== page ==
Correspondence: Tom Van de Wiele, Faculty of Bioscience Engineering, Laboratory of Microbial Ecology and Technology (LabMET), Ghent University, Coupure Links 653; B-9000 Gent, Belgium. Tel.: +32 (0)9 264 59 76; fax: +32 (0)9 264 62 48; e-mail: email@example.com
The mucus layer in the colon, acting as a barrier to prevent invasion of pathogens, is thinner and discontinuous in patients with ulcerative colitis (UC). A recent developed in vitro dynamic gut model, the M-SHIME, was used to compare long-term colonization of the mucin layer by the microbiota from six healthy volunteers (HV) and six UC patients and thus distinguish the mucin adhered from the luminal microbiota. Although under the same nutritional conditions, short-chain fatty acid production by the luminal communities from UC patients showed a tendency toward a lower butyrate production. A more in-depth community analysis of those microbial groups known to produce butyrate revealed that the diversity of the Clostridium coccoides/Eubacterium rectale and Clostridium leptum group, and counts of Faecalibacterium prausnitzii were lower in the luminal fractions of the UC samples. Counts of Roseburia spp. were lower in the mucosal fractions of the UC samples. qPCR analysis for butyryl-CoA:acetate CoA transferase, responsible for butyrate production, displayed a lower abundance in both the luminal and mucosal fractions of the UC samples. The M-SHIME model revealed depletion in butyrate producing microbial communities not restricted to the luminal but also in the mucosal samples from UC patients compared to HV.
The innate immune system is responsible for the recognition of endogenous microorganisms. To maintain immune homeostasis, the host needs to distinguish commensal from pathogenic bacteria. The mucus layer on top of the epithelial cells is a first defense mechanism against which pathogens have developed mechanisms to cross. Throughout the gastrointestinal tract, the mucus layer is composed of an inner and outer mucus layer. While Johansson et al. (2008) found the inner mucus layer to be devoid of bacteria, Schreiber (2010) described the inner and outer mucus layer to be colonized with approximately 105 and 106 colony forming units per mL mucus, respectively. Only specific microbes are able to adhere to and degrade mucins. In addition, these microbes must be able to tolerate higher O2 concentrations that prevail near the epithelium and show resistance toward the antimicrobial peptides and IgA secreted by the host into the mucus layer. This has resulted in a specific mucosa-associated microbial community (MAMC) which is clearly different from the luminal community (Zoetendal et al., 2002; Macfarlane, 2008; Van den Abbeele et al., 2011a).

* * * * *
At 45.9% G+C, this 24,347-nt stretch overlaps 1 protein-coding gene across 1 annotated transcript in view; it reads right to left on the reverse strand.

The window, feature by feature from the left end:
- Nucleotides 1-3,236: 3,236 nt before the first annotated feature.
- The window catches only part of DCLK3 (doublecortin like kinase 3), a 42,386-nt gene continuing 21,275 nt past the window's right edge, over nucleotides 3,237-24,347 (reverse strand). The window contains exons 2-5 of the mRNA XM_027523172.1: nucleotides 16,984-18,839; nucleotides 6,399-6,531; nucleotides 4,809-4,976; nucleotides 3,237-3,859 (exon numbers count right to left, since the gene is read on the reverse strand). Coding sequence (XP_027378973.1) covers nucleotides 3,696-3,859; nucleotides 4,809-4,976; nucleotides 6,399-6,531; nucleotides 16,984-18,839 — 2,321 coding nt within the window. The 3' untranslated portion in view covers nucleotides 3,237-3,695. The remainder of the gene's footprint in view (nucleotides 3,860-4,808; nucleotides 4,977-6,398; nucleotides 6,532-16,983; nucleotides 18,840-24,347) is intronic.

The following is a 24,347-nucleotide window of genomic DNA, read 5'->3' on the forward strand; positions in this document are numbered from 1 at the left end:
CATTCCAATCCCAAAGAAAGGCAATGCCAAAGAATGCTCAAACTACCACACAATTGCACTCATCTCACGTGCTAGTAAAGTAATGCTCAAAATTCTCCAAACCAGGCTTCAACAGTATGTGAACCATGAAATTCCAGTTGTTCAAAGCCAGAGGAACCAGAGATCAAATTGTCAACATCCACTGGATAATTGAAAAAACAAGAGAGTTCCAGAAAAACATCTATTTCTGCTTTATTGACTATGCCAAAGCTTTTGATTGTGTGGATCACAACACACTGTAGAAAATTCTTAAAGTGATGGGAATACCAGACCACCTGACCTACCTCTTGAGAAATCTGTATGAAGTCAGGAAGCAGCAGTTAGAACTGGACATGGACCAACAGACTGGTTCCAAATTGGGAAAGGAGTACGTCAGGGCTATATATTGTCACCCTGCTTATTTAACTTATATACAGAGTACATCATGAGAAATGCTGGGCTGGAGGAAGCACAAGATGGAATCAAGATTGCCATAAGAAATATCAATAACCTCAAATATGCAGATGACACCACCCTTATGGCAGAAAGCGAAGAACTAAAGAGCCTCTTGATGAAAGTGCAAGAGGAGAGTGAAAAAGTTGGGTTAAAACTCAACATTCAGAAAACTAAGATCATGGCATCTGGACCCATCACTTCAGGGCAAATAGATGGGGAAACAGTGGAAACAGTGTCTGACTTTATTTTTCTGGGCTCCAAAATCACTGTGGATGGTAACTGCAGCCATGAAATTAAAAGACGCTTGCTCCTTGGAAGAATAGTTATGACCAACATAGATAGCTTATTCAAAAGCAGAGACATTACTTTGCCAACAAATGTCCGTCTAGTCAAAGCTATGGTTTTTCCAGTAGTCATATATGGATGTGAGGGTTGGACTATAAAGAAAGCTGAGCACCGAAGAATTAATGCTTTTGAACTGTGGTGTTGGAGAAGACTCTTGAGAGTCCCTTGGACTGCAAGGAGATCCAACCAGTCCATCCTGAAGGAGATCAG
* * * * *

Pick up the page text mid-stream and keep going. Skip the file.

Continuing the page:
When the mucus layer is damaged, commensal microorganisms, which are usually only present in the lumen, play a more important role in the direct host/bacteria cross talk at the mucosa and may even contribute to pathology (Barclay et al., 2008; Swidsinski et al., 2008). Such a thinner and more discontinuous mucus layer has been described in patients with an active inflammatory bowel disease (IBD) (Strugala et al., 2008), a group of chronic disorders of the gastrointestinal tract comprising Crohn's disease (CD) and ulcerative colitis (UC). The etiology is not known, but it involves at least in part a loss of tolerance of the host toward the commensal colonic microbiota with a damaged mucus layer facilitating this response (Strober et al., 2007). Studies investigating the luminal microbiota of IBD patients have revealed a decreased diversity in Bacteroidetes and Firmicutes phyla, particularly Lactobacillus and Clostridium species (Manichanh et al., 2006; Scanlan et al., 2006; Marteau, 2009; Sokol et al., 2009). In CD, an increase in Enterobacteriaceae species was reported (Seksik et al., 2003). Studies investigating the MAMC in IBD patients revealed a higher number of bacterial cells compared to healthy individuals (Schultsz et al., 1999; Swidsinski et al., 2002) and shifts in the diversity similar to those in the luminal fraction were reported (Ott et al., 2004; Tamboli et al., 2004; Frank et al., 2007; Nishikawa et al., 2009).